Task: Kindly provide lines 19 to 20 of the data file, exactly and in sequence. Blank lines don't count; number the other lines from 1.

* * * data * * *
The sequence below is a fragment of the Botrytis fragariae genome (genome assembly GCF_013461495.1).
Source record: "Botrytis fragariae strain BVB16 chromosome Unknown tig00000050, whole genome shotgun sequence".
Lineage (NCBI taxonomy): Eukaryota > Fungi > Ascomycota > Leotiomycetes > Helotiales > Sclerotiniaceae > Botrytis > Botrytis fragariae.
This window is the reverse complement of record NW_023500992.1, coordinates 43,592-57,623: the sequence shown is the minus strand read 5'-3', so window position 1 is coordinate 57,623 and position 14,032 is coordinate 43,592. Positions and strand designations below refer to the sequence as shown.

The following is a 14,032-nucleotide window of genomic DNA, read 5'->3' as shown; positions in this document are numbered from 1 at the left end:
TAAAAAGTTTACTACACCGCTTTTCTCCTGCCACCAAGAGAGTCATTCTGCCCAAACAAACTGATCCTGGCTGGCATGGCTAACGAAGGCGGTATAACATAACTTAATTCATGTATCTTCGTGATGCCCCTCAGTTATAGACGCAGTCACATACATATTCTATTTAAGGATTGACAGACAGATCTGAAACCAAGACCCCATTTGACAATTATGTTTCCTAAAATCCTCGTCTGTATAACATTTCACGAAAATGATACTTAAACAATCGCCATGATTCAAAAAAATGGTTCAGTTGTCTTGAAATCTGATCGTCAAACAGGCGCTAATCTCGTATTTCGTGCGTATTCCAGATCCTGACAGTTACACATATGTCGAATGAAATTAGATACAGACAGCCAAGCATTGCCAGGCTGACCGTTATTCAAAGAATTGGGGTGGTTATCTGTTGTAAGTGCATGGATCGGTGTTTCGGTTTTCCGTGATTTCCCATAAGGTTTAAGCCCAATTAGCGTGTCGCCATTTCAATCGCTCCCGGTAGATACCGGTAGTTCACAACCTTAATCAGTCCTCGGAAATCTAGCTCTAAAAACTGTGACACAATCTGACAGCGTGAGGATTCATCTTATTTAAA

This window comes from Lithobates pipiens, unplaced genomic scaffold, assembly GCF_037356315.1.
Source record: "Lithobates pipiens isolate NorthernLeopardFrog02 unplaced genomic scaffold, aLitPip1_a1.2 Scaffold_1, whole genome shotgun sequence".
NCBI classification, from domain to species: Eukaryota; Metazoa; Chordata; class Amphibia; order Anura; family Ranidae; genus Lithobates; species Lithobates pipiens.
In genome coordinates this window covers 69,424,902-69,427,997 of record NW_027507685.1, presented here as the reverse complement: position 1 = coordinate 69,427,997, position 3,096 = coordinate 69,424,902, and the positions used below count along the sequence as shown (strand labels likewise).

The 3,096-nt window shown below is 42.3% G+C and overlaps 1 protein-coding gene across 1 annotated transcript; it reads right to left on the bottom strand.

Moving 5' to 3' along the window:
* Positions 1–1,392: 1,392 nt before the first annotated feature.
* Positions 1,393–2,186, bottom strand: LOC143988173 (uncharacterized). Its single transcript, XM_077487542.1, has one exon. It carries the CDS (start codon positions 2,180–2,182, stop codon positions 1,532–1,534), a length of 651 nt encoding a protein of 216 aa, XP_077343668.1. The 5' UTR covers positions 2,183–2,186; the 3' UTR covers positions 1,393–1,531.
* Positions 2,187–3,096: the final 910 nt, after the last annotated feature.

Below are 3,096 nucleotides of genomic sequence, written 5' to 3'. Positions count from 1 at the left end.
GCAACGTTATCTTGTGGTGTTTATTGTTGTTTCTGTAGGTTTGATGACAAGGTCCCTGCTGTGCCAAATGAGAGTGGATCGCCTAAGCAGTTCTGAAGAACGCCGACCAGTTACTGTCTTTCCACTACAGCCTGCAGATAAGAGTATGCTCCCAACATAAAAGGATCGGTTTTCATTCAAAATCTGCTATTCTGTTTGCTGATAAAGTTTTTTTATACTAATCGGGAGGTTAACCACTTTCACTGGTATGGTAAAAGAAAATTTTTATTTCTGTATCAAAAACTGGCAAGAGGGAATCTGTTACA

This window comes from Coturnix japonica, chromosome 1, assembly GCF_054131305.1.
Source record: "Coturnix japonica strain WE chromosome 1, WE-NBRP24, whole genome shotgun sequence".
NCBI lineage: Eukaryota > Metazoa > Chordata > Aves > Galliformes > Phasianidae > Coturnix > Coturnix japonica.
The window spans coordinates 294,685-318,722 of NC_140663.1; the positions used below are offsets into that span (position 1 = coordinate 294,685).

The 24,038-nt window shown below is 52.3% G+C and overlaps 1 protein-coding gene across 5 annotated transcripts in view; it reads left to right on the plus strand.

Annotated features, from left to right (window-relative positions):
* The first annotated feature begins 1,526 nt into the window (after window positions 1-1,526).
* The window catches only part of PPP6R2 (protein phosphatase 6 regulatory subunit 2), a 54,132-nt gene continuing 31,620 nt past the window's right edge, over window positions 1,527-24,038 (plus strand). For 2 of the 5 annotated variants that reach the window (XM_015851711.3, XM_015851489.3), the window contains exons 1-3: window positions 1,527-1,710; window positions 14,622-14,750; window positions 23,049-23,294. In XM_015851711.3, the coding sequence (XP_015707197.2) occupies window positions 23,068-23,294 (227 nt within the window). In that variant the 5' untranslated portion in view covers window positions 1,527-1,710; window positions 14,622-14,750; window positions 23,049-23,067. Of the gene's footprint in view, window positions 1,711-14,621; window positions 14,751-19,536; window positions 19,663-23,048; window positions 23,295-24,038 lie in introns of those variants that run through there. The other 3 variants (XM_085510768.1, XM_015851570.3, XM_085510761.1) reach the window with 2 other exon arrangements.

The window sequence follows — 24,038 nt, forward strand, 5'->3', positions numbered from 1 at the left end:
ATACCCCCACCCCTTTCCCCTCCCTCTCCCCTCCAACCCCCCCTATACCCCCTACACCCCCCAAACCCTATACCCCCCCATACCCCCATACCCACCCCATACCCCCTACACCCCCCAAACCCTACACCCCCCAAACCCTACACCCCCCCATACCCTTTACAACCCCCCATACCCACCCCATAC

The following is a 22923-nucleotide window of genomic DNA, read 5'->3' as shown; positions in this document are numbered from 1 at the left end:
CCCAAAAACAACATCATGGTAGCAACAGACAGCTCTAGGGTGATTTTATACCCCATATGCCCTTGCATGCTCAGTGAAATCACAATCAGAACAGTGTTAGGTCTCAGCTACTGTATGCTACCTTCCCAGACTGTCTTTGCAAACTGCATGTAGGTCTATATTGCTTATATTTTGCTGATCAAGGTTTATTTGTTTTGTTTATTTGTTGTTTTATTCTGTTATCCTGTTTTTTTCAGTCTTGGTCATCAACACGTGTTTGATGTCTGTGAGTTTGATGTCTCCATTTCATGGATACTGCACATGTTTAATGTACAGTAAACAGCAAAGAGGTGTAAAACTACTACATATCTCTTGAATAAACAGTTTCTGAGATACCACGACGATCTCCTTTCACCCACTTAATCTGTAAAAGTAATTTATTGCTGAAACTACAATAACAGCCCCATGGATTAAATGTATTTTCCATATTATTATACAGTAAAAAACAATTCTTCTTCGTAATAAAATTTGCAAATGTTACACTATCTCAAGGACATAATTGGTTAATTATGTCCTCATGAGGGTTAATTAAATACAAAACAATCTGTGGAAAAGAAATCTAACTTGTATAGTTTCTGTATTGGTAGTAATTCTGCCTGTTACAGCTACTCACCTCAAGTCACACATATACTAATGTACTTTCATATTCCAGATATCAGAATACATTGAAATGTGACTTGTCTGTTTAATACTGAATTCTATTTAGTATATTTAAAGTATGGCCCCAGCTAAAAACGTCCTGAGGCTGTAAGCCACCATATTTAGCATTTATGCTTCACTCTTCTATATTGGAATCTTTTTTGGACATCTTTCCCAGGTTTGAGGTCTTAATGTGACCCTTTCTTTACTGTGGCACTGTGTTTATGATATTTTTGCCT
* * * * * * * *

Source record: "Coturnix japonica strain WE chromosome 1, WE-NBRP24, whole genome shotgun sequence".
NCBI lineage: Eukaryota > Metazoa > Chordata > Aves > Galliformes > Phasianidae > Coturnix > Coturnix japonica.